Locating Reliable Sources and Citing Your Content

how to find credible sources for content developmentWhen composing unique web content, the most important rule to attracting readers is to ensure that everything you write is true. While it is important to captivate your readership with fascinating facts and insights, if those figures are false, your readers will lose confidence in you and your business. It is therefore imperative that all information included in your content development projects comes from reliable sources.

Identifying reliable sources of information can be tricky. Especially when your primary research tool is the internet, it is tempting to be swayed by the lure of easily-accessible information, even if that information is not necessarily truthful in nature. The key to developing noteworthy content is ensuring trustworthy, informative material.

What does “Reliable” Mean?

There are many different definitions of what constitutes a legitimate piece of source material, many of which will depend greatly on the type of content you are writing. To a certain extent, each piece and different audience will have its own requirements concerning source material. It is therefore wise to consider your own objectives and audience when determining what information may be reliable for your particular content development piece.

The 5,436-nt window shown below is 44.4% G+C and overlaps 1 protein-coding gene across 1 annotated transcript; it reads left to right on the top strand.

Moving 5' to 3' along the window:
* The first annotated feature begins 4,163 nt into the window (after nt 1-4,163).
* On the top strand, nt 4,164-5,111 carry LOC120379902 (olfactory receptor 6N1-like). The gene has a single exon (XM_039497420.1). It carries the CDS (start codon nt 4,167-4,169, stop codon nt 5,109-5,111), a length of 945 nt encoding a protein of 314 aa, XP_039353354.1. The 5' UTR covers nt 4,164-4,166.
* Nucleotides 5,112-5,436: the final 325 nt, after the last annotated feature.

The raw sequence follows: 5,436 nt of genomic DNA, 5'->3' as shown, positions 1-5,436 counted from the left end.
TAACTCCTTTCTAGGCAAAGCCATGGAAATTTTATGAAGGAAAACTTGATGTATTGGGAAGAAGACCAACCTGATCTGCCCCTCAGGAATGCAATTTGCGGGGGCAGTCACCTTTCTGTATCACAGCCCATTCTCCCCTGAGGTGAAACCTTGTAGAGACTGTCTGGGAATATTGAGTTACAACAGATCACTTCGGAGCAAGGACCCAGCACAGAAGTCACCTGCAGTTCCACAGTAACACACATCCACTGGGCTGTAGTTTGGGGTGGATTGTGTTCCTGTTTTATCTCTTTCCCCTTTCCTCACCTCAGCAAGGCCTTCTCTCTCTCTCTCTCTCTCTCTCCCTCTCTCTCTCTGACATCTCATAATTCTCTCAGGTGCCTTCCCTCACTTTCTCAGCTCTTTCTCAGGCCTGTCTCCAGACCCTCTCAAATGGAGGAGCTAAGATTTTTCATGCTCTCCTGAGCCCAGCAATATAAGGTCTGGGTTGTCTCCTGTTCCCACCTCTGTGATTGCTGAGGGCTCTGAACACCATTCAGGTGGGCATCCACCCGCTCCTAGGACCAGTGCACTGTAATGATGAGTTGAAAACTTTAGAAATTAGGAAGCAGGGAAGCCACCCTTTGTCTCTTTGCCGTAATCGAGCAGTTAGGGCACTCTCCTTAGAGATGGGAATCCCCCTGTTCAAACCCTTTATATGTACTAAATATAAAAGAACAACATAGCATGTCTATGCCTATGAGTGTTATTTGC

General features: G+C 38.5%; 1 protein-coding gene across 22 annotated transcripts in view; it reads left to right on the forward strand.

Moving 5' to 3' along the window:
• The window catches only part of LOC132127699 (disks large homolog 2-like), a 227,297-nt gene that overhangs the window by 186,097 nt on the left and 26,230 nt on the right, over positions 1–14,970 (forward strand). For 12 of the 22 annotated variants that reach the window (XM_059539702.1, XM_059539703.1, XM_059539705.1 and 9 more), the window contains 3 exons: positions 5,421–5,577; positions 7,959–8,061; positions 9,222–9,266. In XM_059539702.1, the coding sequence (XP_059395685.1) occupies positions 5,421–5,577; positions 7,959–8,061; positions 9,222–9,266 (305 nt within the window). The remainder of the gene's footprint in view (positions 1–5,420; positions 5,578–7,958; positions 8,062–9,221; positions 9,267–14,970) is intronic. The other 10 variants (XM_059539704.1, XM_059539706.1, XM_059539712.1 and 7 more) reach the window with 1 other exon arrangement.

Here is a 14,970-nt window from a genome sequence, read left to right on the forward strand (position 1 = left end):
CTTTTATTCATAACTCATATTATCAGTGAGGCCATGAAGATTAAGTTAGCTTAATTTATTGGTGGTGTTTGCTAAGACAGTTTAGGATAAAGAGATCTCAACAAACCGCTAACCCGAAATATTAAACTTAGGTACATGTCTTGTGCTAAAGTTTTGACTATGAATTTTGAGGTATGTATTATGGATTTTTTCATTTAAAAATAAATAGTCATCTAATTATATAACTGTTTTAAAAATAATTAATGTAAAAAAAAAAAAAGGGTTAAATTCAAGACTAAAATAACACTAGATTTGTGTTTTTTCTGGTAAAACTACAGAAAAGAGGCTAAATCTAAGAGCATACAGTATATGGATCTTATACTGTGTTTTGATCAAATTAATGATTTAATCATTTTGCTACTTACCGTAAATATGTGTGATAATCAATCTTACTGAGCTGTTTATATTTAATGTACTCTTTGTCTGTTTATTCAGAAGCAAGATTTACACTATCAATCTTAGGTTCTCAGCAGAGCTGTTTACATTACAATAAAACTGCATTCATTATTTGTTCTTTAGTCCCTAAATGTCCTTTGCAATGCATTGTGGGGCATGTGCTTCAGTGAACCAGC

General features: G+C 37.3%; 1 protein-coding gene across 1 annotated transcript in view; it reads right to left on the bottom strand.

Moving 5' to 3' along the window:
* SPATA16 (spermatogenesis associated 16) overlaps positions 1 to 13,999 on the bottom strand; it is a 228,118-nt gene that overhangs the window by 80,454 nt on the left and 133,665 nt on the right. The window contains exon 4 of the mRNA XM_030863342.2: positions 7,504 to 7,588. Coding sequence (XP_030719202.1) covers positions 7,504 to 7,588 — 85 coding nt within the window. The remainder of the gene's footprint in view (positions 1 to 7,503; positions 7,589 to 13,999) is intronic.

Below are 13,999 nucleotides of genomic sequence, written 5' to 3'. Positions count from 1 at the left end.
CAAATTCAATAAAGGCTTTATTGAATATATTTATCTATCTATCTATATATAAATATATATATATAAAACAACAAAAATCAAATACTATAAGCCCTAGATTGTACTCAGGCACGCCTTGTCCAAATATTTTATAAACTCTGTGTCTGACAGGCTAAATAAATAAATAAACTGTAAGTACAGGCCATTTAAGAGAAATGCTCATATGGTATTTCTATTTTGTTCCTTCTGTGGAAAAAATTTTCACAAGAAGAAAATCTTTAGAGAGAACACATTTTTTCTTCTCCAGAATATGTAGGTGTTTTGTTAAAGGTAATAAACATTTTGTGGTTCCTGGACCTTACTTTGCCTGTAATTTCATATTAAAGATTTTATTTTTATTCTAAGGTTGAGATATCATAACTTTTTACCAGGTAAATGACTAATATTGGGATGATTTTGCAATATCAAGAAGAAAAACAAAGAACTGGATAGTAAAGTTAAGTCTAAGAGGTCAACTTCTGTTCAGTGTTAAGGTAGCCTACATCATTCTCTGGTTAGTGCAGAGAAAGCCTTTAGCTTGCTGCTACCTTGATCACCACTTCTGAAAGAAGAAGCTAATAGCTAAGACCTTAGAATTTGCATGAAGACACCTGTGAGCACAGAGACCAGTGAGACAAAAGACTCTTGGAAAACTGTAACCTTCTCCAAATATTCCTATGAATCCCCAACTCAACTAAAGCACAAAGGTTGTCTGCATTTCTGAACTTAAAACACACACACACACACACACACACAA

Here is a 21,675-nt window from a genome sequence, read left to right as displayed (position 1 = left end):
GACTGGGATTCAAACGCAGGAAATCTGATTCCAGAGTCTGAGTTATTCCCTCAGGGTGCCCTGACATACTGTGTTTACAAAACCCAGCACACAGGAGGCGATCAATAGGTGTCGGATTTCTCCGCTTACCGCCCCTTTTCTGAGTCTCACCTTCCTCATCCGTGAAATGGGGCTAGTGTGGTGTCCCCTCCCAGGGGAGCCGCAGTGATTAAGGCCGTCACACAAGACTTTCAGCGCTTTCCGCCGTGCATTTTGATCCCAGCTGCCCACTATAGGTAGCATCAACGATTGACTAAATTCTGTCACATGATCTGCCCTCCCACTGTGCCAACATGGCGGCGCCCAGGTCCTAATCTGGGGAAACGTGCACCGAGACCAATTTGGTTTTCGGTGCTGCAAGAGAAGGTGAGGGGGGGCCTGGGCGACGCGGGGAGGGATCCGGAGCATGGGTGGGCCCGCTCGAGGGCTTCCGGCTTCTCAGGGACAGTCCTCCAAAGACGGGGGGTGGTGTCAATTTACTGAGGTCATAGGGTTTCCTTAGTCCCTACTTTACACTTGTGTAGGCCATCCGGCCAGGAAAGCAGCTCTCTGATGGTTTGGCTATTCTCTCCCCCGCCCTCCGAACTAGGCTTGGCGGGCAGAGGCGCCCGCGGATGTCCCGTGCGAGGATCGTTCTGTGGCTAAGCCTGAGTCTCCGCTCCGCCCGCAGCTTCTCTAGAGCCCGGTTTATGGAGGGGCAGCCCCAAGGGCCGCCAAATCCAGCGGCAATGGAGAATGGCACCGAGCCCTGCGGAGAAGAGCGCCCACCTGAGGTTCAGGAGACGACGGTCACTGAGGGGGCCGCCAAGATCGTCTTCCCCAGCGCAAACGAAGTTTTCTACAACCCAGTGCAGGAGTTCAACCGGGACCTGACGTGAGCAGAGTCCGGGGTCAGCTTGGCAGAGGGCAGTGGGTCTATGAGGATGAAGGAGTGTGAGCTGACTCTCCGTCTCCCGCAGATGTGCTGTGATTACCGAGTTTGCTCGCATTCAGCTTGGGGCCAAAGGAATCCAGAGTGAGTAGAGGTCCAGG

However, there are some guidelines that still transcend these particular requirements. A “reliable” piece of information is one that can be considered truthful. It should be from a legitimate source, well researched, and up-to-date.  Reliable information should represent the difference between a fact reported by a well-respected newspaper and a rumour recounted by a friend.

Authorship is Key

The first, and simplest, check of a reliable piece of information is to see if it has an author. Authored material does not need to have been composed by an individual person; it could have been written by a single author, a team of authors, or even an institute (as in the case of statistical surveys). However, in almost all cases, information that is considered “reliable” will be attributed to an author in some way.

Include a Bibliography

It is important not only to use material from legitimate sources, but also to ensure that those authors are given proper credit. Not only is this your legal obligation, but failure to do so can diminish the legitimacy of your own piece.

Ultimately, the bibliography is one of the most important aspects of your research. The bibliography attributes credit where credit is due, while pointing out to your readers that your piece has been thoroughly researched. In the end, your readers will respect your organization more for having done the necessary research by including appropriate citations.

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Kate Boehme is the lead researcher for Content Equals Money. She has a MA in Imperial and Commonwealth History and is currently a PhD candidate in History at Cambridge in the United Kingdom. Her ability to find quality statistics and key sources make the most of any project.

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